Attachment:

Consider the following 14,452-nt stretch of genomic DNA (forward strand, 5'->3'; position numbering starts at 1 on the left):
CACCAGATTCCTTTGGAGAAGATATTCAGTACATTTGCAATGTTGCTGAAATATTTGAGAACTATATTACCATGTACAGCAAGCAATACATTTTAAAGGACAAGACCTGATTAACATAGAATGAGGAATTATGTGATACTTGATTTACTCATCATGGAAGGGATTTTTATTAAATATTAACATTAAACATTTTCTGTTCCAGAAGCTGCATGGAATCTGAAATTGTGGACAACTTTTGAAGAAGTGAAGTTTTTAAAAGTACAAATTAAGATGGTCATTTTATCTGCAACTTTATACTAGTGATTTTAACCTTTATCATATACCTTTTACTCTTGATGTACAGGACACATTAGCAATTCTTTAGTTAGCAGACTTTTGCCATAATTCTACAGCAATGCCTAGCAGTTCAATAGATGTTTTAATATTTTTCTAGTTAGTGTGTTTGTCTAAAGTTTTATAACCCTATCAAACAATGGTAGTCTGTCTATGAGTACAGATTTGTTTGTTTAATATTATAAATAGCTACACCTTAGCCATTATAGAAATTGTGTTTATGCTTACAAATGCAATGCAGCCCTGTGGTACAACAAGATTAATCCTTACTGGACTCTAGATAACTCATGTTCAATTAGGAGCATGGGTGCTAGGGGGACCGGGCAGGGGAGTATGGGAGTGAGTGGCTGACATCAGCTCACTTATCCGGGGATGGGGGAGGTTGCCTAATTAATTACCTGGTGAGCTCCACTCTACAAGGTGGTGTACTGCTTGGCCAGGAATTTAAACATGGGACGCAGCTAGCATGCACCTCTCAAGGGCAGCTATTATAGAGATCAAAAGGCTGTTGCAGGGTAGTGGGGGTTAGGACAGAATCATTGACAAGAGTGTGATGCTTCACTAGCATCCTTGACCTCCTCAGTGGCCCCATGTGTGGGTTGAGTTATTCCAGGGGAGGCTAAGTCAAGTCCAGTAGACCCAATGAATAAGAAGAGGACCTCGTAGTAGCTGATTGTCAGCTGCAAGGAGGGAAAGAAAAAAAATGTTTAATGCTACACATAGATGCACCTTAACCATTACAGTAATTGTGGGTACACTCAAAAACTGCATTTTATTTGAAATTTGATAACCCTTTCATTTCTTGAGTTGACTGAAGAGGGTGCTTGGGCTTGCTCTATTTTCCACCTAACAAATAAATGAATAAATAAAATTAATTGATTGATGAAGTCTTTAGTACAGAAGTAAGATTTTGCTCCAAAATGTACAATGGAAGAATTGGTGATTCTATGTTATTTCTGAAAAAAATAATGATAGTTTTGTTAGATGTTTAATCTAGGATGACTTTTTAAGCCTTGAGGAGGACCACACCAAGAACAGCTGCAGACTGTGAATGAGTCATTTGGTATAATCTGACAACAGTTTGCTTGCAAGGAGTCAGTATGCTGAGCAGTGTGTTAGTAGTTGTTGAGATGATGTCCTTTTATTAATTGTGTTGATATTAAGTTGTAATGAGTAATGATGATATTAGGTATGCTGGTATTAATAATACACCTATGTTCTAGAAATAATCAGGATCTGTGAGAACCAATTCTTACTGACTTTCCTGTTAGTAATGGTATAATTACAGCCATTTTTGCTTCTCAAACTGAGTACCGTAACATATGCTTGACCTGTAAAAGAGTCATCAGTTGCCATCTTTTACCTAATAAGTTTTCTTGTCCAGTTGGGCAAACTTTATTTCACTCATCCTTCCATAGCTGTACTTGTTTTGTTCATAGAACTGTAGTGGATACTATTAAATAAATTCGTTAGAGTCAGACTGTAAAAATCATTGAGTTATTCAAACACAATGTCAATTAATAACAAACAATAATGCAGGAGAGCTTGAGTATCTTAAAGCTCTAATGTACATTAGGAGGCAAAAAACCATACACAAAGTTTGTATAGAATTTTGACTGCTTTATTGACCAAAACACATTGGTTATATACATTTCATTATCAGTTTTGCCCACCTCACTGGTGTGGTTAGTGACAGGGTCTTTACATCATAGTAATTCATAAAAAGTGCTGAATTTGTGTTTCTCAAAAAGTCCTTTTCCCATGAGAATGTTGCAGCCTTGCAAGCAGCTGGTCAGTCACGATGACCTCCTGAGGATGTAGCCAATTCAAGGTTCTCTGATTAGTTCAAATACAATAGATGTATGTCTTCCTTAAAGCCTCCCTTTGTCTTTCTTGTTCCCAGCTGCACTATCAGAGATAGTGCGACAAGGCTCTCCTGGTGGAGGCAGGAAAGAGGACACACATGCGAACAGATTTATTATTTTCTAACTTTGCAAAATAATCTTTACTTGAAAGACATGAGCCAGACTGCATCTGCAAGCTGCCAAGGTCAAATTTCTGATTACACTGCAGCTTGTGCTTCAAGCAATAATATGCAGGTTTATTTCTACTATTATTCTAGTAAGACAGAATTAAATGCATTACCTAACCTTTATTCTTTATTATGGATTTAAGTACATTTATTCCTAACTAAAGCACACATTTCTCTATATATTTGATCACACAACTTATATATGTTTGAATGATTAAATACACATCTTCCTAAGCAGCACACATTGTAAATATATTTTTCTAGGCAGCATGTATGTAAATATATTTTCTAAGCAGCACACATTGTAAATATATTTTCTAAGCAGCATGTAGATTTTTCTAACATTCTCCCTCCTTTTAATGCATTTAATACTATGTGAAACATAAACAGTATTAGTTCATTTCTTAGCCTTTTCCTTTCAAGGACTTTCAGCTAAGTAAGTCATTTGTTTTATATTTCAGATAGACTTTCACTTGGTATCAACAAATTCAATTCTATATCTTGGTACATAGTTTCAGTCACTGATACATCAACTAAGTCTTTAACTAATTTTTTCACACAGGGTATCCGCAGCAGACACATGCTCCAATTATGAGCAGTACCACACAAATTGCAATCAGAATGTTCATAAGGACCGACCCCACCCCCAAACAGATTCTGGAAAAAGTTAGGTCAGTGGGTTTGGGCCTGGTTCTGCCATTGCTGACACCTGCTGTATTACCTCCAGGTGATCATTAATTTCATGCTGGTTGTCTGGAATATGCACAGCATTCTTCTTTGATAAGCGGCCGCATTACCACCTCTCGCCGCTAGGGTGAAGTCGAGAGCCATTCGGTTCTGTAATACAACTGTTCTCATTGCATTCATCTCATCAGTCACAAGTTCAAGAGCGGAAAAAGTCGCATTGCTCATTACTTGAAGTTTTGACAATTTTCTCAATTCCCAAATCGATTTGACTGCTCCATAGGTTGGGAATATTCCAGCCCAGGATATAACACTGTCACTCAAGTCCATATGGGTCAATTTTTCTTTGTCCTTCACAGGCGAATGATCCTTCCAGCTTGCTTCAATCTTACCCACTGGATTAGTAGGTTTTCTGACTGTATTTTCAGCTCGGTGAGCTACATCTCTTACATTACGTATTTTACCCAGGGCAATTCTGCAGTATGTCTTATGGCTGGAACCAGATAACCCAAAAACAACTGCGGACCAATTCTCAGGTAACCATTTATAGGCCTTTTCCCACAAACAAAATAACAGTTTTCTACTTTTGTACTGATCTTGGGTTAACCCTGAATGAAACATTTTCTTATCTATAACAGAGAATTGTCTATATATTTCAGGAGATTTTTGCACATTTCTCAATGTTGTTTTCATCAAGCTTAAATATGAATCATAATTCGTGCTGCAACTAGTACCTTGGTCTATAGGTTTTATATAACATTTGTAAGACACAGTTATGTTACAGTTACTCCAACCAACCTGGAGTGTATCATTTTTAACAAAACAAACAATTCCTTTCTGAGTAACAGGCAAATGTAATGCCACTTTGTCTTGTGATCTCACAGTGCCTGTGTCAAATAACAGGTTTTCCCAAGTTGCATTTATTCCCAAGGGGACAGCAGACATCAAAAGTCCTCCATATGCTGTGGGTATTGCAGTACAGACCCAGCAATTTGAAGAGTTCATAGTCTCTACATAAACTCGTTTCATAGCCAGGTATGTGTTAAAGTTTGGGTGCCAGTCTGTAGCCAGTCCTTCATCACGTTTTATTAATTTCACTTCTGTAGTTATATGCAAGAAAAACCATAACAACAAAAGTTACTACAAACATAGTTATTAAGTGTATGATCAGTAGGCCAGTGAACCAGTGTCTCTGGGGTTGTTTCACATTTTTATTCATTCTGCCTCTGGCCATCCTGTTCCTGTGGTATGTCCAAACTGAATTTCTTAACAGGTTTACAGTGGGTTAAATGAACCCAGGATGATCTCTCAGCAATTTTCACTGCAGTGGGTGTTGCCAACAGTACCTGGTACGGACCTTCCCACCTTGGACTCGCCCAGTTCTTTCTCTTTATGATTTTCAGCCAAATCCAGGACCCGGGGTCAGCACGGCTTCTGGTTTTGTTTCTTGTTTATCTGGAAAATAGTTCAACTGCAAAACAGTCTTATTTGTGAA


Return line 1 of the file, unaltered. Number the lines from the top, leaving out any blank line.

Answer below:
Consider the following 14,452-nt stretch of genomic DNA (forward strand, 5'->3'; position numbering starts at 1 on the left):